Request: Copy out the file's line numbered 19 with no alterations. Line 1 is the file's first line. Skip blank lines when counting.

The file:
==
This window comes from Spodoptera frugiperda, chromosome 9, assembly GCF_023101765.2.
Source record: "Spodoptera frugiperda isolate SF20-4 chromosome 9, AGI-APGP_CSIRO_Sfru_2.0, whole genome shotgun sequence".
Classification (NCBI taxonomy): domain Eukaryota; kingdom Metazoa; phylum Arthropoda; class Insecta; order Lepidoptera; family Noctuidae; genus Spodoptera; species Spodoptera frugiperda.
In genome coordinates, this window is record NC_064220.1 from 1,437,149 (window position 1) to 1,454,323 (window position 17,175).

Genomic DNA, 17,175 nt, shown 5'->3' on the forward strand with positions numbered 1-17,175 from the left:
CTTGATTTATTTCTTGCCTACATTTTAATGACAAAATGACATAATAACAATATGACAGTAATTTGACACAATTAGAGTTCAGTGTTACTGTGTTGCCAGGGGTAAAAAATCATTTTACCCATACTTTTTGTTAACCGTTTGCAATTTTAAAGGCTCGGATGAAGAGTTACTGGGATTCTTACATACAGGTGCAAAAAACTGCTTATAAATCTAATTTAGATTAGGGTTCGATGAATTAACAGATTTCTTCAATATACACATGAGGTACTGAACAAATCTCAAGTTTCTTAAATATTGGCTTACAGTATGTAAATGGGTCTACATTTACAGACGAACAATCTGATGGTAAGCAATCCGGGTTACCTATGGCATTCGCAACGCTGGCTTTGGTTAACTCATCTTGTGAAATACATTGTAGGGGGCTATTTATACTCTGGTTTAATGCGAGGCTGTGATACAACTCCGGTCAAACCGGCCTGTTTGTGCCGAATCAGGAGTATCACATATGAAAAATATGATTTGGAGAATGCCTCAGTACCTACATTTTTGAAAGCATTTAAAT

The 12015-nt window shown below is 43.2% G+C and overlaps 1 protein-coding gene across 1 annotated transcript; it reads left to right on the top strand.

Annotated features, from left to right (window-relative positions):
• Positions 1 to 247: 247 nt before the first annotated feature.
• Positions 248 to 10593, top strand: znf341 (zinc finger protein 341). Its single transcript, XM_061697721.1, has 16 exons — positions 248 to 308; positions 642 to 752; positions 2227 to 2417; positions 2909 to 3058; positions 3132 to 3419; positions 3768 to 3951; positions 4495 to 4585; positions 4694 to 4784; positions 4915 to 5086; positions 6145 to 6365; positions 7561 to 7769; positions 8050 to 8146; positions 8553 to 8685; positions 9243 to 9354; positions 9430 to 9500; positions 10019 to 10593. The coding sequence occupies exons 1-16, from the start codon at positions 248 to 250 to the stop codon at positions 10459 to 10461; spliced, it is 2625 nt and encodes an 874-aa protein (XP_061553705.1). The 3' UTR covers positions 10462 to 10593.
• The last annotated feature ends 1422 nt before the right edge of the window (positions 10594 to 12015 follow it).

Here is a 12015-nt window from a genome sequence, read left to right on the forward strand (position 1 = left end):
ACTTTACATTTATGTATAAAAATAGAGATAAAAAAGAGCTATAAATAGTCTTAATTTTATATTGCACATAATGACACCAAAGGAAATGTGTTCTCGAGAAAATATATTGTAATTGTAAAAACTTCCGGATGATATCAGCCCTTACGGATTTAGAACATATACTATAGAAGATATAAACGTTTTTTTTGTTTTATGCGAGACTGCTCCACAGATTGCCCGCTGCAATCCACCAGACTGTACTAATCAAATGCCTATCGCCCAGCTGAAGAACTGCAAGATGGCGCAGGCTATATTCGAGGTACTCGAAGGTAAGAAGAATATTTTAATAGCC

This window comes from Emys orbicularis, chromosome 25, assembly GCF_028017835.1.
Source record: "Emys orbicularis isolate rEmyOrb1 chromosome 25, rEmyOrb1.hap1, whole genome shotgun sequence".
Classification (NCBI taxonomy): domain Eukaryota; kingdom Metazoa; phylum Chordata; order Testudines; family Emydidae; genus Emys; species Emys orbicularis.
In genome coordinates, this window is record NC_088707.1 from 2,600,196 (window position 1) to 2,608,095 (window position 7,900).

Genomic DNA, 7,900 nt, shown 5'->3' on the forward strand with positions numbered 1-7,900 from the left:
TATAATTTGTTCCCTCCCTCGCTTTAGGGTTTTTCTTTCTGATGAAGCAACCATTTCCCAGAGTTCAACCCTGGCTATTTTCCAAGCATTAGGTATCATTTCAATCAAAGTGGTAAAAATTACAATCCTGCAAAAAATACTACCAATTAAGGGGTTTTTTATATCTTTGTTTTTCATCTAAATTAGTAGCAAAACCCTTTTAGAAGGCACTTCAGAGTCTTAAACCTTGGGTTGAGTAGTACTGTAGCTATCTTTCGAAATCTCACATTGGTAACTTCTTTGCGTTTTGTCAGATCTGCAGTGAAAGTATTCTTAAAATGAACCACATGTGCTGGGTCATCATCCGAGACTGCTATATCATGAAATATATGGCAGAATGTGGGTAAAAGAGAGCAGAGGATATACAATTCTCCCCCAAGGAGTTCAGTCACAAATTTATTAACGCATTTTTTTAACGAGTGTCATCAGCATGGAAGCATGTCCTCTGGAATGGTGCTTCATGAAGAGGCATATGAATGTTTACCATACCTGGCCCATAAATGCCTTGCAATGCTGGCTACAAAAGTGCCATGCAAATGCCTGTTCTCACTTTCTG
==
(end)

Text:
TATAATTTGTTCCCTCCCTCGCTTTAGGGTTTTTCTTTCTGATGAAGCAACCATTTCCCAGAGTTCAACCCTGGCTATTTTCCAAGCATTAGGTATCATTTCAATCAAAGTGGTAAAAATTACAATCCTGCAAAAAATACTACCAATTAAGGGGTTTTTTATATCTTTGTTTTTCATCTAAATTAGTAGCAAAACCCTTTTAGAAGGCACTTCAGAGTCTTAAACCTTGGGTTGAGTAGTACTGTAGCTATCTTTCGAAATCTCACATTGGTAACTTCTTTGCGTTTTGTCAGATCTGCAGTGAAAGTATTCTTAAAATGAACCACATGTGCTGGGTCATCATCCGAGACTGCTATATCATGAAATATATGGCAGAATGTGGGTAAAAGAGAGCAGAGGATATACAATTCTCCCCCAAGGAGTTCAGTCACAAATTTATTAACGCATTTTTTTAACGAGTGTCATCAGCATGGAAGCATGTCCTCTGGAATGGTGCTTCATGAAGAGGCATATGAATGTTTACCATACCTGGCCCATAAATGCCTTGCAATGCTGGCTACAAAAGTGCCATGCAAATGCCTGTTCTCACTTTCTG